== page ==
Taxpayers, both local and state, pick up a healthy tab each year to finance the Public Employee Retirement System. Pensions for nearly all city, school, county and state employees are provided through PERS, a plan that is seriously out of whack.
Again this session efforts are being made to keep it solvent in the long term so the money will be there to pay retirees and, simultaneously, to avoid intolerable escalation in public costs. Those costs go directly to Oregon property and income taxpayers.
Arguments are going on between two camps: those who want to enact changes that hold small and short-term advantages; and those who favor doing it right by also establishing a Tier 3 category with reduced benefits for employees hired later this year. That would echo a 1995 bill that created Tier 2, effective in 1996. The change would protect employees from a depressed or flat market when earnings drop dramatically, and it would save governments substantial sums over the years.
The pension reform package is so important to Yamhill County that Commissioner Leslie Lewis and Administrative Services Director John Krawczyk testified in Salem on Monday in favor of the bill. They pressed for passage of the entire package instead of nibbling at the problems and putting off essential action. The Senate passed a reform measure last session, but it failed in the House.
One uncomfortable aspect of all this is that legislators themselves are covered under PERS. In 1981, they adopted a multiplier that upped their status along with that of firefighters and law enforcement employees. That move increased their pensions and authorized retirement at age 50. It works "best" for legislators who take another job under PERS, such as agency director or department head, because their final benefits are calculated on pay in their last three years of PERS employment.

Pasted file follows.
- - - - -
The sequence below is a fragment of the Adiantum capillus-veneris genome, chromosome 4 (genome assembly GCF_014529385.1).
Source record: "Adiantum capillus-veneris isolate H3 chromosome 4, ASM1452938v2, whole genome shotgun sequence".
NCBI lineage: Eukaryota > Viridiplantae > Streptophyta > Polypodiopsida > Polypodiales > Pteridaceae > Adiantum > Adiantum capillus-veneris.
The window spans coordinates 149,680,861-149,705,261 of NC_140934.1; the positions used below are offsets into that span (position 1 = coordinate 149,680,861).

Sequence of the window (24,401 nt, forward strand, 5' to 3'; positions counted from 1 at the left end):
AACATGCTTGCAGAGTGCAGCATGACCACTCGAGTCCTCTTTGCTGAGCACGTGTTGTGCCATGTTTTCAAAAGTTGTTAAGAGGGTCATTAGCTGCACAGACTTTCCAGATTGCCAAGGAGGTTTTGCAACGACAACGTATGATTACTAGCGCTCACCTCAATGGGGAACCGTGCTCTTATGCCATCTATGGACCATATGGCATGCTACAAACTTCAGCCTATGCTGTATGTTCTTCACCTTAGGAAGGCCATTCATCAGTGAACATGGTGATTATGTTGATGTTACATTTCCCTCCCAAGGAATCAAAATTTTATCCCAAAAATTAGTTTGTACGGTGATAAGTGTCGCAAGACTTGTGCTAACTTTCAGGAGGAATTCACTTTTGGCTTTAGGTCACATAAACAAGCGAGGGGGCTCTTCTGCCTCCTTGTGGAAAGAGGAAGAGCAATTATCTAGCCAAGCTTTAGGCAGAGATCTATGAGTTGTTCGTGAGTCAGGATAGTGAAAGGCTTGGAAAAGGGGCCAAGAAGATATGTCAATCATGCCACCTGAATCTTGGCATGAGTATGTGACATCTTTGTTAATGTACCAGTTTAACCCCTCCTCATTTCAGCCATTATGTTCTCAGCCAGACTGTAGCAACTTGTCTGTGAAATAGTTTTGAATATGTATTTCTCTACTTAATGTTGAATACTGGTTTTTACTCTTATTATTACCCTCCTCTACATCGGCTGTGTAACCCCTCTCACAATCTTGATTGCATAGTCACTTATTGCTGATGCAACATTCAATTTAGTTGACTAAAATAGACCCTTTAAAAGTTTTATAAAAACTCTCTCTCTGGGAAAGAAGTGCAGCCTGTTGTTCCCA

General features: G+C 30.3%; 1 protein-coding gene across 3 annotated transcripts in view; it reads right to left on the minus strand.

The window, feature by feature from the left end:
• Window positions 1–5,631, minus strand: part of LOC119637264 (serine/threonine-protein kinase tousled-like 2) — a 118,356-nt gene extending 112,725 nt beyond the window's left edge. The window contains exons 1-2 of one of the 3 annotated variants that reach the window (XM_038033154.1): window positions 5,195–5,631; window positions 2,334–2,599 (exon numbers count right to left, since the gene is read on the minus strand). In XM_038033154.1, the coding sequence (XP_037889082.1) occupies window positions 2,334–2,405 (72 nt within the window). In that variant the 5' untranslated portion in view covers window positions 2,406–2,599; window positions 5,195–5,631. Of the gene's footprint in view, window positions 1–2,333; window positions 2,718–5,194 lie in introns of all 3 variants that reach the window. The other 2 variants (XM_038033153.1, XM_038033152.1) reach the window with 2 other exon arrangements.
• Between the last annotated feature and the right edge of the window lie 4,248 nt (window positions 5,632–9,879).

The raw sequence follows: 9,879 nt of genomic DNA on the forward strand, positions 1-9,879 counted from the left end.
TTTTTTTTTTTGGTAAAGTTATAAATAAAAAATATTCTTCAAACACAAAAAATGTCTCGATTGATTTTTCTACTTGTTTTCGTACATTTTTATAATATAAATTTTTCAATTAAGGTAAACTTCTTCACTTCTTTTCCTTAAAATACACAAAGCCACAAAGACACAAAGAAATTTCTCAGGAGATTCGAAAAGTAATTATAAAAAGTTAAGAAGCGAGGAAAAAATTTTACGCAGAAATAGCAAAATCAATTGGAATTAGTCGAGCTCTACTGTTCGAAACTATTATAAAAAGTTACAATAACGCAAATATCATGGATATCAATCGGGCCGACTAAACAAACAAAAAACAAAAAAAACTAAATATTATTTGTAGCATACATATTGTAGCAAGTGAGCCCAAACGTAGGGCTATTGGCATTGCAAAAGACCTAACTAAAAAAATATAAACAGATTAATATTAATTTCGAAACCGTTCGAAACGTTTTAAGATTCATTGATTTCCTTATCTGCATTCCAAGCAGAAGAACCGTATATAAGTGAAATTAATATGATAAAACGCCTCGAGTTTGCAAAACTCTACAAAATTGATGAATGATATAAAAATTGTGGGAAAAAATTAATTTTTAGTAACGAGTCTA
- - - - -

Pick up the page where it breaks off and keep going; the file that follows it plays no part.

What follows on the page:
Pension payments are calculated on average pay in those three years, times number of years employed, times 1.67 percent (except for the special status people at 2 percent).
Urgency of this issue comes from the PERS gain/loss reserve, which has dipped to cover only 10 months instead of the policy-set 30 months. A continuation of the flat market, or worse, could require PERS to borrow from its reserve for the future. There's nothing to the rumor that PERS is $70 billion in debt. It's definitely solvent, but unquestionably in need of reform.
Time was when contributions to the PERS pensions were split between employees and government, with employees paying 6 percent of their salary. Now, almost all government jurisdictions pick up that employee share, with resulting employer payments soaring to between 10 and 20 percent of salaries.
A welcome provision would pool all government contributions, thereby decreasing the huge jumps in PERS costs now experienced based on actuarial advice and board action.
Government employees deserve an equitable pension, but preposterously large payouts under a flawed system cannot be justified or sustained by Oregon taxpayers.